Paul Costanzo served as a sportswriter at The Port Huron Times Herald from 2006-15, including three years as lead sportswriter, and prior to that as sports editor at the Hillsdale Daily News from 2005-06. He can be reached at [email protected] with story ideas for Genesee, Lapeer, St. Clair, Sanilac, Huron, Tuscola, Saginaw, Bay, Arenac, Midland and Gladwin counties.
PHOTOS (Top) Midland Bullock Creek’s Peyton Brooks, far right, raises his hand signifying a win last winter. (Middle) Brooks attempts to bring down an opponent during the 2020 Individual Finals. (Photos provided by the Bullock Creek wrestling program.)
Bragging Rights for Both as Multi-Sport Sage Twins Shine at Ford Field
By Keith Dunlap
Special for MHSAA.com
March 10, 2023
SOUTHGATE – The question of “Which child is your favorite?” is impossible for any parent to answer, but Shawn Sage has an additional question that’s impossible to answer regarding his son Jackson and daughter Brooklyn.
That question is, “Who would win a wrestling match between the two?”
“They are both raising their hands right now smiling about it,” Shawn Sage said with a laugh during a phone conversation.
It’s a good-natured question anybody can pose to Shawn Sage, given his son and daughter are not only twins by birth, but in wrestling achievements as sophomores at Southgate Anderson.
Last weekend at Ford Field, Jackson Sage competed in his second Individual Finals, where he finished fourth in Division 2 in the 157-pound weight class.
It was an improvement from last year’s event, when he qualified as a freshman but didn’t place.
“I was more used to it,” Jackson Sage said. “Last year was a different experience being at Ford Field the first time.”
Brooklyn Sage qualified for the Individual Finals this season as well, where she finished sixth in the Girls Division 155-pound weight class.
The winter was busy for both, but especially for Brooklyn. In addition to competing in wrestling, she was also a member of the school’s competitive cheer team.
“I knew that it would be a commitment,” she said. “But I was up for it. I was at the school for about 14 hours a day, but it was worth it at the end.”
Jackson and Brooklyn are each three-sport athletes. Jackson is the quarterback on the football team in the fall and a member of the track team (he competes in 300 hurdles and two relays) in the spring, while Brooklyn plays softball.
But it’s wrestling where the two share their greatest bond athletically.
Jackson started getting involved in the sport when was around elementary school age, and Brooklyn would tag along to practices.
Along the way, she became intrigued enough to try wrestling herself.
“I liked being able to know that I could defend myself and take care of myself in different ways,” she said. “To be able to stand up for myself.”
Brooklyn said she stopped wrestling competitively around sixth grade because there weren’t opportunities for girls to compete only against each other, but that changed when a girls-only division was added to the MHSAA Tournament with the 2021-22 season.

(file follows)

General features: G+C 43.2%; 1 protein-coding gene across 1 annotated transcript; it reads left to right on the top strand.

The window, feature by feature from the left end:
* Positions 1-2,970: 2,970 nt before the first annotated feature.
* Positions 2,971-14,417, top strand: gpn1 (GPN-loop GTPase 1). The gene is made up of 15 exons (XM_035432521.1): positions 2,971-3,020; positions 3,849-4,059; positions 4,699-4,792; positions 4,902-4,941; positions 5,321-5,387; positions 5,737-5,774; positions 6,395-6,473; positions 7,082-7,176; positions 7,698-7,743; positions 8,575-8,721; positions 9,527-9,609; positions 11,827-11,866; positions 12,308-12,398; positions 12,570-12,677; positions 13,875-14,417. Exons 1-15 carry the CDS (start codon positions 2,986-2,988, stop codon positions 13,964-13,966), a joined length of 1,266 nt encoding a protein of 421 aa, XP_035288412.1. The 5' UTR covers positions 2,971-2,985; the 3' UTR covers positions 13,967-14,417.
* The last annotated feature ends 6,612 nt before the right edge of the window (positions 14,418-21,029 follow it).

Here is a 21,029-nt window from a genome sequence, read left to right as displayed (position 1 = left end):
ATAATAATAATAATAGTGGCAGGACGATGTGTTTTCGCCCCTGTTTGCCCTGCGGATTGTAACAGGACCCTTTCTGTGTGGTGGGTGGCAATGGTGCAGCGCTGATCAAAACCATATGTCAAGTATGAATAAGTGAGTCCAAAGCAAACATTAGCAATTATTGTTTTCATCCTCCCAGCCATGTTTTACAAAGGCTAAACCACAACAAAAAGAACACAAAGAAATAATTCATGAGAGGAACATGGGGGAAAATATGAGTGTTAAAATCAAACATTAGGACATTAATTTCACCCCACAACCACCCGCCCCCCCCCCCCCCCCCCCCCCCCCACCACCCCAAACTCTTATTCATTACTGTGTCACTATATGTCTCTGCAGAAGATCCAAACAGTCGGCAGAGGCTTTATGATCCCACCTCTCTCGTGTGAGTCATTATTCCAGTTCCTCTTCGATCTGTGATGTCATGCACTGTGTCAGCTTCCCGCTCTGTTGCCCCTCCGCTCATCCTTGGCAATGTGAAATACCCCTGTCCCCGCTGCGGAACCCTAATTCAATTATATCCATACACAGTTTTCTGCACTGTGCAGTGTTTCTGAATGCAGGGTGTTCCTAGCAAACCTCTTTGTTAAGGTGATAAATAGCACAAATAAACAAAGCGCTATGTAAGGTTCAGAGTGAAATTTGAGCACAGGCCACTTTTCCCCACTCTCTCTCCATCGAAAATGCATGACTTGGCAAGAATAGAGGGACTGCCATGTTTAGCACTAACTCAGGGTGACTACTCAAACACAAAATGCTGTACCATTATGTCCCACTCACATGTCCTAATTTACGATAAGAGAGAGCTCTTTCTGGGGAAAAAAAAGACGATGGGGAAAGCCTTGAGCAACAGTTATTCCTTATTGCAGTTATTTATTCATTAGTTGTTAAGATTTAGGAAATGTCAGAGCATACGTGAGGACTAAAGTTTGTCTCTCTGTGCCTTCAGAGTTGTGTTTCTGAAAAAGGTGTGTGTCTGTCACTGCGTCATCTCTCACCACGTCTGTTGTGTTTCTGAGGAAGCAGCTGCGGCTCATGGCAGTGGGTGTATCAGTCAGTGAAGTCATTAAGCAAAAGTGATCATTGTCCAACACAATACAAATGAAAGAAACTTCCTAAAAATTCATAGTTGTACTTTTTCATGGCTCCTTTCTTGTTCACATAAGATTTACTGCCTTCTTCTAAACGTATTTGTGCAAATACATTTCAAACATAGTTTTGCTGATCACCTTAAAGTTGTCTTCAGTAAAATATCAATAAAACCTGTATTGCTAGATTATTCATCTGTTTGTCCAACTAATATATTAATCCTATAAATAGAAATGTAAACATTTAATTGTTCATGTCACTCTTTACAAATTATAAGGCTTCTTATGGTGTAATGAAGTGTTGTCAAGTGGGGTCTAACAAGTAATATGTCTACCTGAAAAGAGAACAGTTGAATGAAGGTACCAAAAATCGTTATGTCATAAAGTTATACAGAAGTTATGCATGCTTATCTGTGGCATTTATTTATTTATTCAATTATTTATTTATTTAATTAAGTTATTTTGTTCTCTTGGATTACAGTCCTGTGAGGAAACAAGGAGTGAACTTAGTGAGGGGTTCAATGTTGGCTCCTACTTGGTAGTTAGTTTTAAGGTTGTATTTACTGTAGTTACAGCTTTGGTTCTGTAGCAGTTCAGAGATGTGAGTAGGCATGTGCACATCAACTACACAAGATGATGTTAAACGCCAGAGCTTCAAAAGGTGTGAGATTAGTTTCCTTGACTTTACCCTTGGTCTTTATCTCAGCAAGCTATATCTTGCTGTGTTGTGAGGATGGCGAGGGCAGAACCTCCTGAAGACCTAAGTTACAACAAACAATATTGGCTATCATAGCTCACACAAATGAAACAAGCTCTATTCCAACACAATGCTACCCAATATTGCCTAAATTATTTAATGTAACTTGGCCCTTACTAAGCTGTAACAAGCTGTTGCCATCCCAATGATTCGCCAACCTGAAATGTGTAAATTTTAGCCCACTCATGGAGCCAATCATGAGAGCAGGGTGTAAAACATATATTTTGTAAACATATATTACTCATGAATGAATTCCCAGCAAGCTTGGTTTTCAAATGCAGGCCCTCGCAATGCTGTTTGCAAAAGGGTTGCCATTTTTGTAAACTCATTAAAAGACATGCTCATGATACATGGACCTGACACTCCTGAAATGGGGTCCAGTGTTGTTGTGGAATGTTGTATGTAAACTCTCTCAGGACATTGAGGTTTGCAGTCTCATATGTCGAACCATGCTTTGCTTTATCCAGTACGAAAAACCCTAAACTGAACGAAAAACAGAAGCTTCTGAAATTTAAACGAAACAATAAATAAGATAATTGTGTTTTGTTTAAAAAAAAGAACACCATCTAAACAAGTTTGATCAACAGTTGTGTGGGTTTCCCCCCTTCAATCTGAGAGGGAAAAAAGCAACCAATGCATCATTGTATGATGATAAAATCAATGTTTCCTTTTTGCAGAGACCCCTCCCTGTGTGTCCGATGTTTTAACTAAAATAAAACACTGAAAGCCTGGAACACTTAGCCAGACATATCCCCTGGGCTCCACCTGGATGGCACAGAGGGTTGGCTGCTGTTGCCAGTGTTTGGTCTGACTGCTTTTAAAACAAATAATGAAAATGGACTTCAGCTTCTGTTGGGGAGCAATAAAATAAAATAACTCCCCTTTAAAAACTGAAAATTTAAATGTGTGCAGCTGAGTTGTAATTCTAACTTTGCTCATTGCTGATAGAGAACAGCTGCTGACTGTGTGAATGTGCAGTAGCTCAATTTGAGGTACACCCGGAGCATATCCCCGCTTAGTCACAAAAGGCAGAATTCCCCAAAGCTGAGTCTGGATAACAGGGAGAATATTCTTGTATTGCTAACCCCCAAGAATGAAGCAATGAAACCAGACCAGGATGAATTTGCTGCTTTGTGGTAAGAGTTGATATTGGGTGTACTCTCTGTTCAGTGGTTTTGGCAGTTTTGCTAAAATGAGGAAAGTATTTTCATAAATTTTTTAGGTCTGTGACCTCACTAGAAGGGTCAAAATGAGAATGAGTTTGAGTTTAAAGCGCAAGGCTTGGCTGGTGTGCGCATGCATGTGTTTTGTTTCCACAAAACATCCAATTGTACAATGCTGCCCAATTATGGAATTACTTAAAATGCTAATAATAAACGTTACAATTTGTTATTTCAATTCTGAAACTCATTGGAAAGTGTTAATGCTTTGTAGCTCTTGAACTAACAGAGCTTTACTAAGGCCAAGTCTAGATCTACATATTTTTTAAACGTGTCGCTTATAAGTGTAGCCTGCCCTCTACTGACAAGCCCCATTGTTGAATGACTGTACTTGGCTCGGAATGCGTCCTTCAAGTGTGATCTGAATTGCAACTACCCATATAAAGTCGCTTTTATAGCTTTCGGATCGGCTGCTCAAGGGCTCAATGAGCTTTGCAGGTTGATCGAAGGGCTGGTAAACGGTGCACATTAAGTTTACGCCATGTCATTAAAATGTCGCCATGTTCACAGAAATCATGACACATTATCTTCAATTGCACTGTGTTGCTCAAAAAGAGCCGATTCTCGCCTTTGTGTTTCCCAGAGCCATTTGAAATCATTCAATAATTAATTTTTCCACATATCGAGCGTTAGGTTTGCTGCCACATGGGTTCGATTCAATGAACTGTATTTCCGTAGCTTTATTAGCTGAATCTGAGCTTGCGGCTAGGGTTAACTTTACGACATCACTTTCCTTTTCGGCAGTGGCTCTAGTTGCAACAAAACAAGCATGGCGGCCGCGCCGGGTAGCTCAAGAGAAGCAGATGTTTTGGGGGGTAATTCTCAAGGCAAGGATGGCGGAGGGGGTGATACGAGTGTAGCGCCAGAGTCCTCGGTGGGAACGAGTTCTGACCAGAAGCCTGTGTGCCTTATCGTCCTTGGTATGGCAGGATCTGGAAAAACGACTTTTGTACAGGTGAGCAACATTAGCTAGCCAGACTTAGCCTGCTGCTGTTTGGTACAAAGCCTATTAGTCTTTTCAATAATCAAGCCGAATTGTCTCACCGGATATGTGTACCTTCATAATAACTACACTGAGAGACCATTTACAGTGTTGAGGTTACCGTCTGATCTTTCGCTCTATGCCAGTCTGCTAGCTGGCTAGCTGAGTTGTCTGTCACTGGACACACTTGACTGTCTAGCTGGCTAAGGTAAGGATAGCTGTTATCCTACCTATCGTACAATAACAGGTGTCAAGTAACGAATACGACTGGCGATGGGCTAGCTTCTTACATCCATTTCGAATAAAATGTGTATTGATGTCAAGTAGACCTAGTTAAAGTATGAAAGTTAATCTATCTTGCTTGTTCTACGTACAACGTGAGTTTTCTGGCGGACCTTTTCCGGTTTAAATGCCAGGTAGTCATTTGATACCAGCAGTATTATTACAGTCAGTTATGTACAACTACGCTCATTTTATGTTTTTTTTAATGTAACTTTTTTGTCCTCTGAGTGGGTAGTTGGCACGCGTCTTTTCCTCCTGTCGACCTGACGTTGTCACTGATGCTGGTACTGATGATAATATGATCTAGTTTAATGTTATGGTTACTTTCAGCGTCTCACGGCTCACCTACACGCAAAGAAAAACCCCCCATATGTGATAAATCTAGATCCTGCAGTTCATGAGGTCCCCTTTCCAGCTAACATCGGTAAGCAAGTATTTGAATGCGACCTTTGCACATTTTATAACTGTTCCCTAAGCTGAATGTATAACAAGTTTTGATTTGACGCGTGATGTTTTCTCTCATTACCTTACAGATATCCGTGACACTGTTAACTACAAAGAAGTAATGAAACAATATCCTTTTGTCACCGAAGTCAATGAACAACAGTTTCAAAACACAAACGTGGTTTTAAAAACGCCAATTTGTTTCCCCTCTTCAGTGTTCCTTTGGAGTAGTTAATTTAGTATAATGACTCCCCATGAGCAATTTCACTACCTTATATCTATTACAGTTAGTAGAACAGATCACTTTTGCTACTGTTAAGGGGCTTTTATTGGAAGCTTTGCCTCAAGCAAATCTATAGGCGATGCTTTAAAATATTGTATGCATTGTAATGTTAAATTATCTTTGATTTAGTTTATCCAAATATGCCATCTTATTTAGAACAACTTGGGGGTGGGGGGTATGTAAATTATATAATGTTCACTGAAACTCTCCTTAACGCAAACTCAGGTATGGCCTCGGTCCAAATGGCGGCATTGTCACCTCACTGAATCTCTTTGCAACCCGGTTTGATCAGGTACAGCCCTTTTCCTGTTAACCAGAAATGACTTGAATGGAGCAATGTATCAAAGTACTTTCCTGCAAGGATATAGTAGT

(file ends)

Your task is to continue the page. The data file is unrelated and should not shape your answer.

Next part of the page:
With both able to compete in high school, at-home workouts intensified. The two regularly train against each other on a mat in their basement, where technique is honed and toughness is sharpened.
“She pushes me a lot,” Jackson said.
Both also learn from each other’s experiences.
“I feel like watching him made me more motivated to do it,” Brooklyn said. “He’s taught me a lot of technique that I wouldn’t have known from his past experiences and coach.”
Added Jackson: “I’ve learned from her matches.”
This week has actually presented a rarity for both in that they’ve had time off.
With wrestling ending and spring sports not officially opening practice until Monday, the two haven’t had practices and competitions.
That’ll change next week when they go their separate ways with Jackson to track practice and Brooklyn joining the softball squad, and they’ll focus on those sports for the rest of the school year.
But with two more years of eligibility left and all-state finishes in wrestling already, the sky is the limit for the next two years in that sport for both.
With that in mind, the questions to Dad about who would win a match are likely only getting started.
Keith Dunlap has served in Detroit-area sports media for more than two decades, including as a sportswriter at the Oakland Press from 2001-16 primarily covering high school sports but also college and professional teams. His bylines also have appeared in USA Today, the Washington Post, the Detroit Free Press, the Houston Chronicle and the Boston Globe. He served as the administrator for the Oakland Activities Association’s website from 2017-2020. Contact him at [email protected] with story ideas for Oakland, Macomb and Wayne counties
PHOTO Southgate Anderson twins Brooklyn, left, and Jackson Sage both placed at this season’s Wrestling Individual Finals. (Photo courtesy of the Sage family.)